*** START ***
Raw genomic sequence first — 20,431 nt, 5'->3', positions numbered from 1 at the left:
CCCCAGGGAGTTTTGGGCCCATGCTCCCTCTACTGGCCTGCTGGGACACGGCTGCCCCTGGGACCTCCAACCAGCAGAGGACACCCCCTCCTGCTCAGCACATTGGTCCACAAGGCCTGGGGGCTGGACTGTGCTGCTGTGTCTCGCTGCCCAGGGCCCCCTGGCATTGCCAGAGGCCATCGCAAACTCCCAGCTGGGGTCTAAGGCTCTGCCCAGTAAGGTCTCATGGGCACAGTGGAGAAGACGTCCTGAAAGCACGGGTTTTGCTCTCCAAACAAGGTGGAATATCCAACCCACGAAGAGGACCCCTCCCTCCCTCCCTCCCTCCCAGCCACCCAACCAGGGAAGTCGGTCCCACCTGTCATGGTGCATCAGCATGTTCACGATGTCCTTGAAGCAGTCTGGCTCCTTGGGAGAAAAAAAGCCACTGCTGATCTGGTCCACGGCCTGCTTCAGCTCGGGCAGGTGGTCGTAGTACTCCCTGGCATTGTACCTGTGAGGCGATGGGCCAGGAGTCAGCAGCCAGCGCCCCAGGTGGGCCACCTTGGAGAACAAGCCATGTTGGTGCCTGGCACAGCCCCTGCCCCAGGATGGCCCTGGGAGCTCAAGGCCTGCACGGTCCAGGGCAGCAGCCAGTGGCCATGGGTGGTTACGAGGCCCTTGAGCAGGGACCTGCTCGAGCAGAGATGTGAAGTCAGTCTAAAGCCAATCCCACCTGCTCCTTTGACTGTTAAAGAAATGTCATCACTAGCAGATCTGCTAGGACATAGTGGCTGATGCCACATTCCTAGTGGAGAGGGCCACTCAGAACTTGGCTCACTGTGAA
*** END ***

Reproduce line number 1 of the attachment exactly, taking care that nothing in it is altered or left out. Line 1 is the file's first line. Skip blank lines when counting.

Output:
Raw genomic sequence first — 20,431 nt, 5'->3', positions numbered from 1 at the left: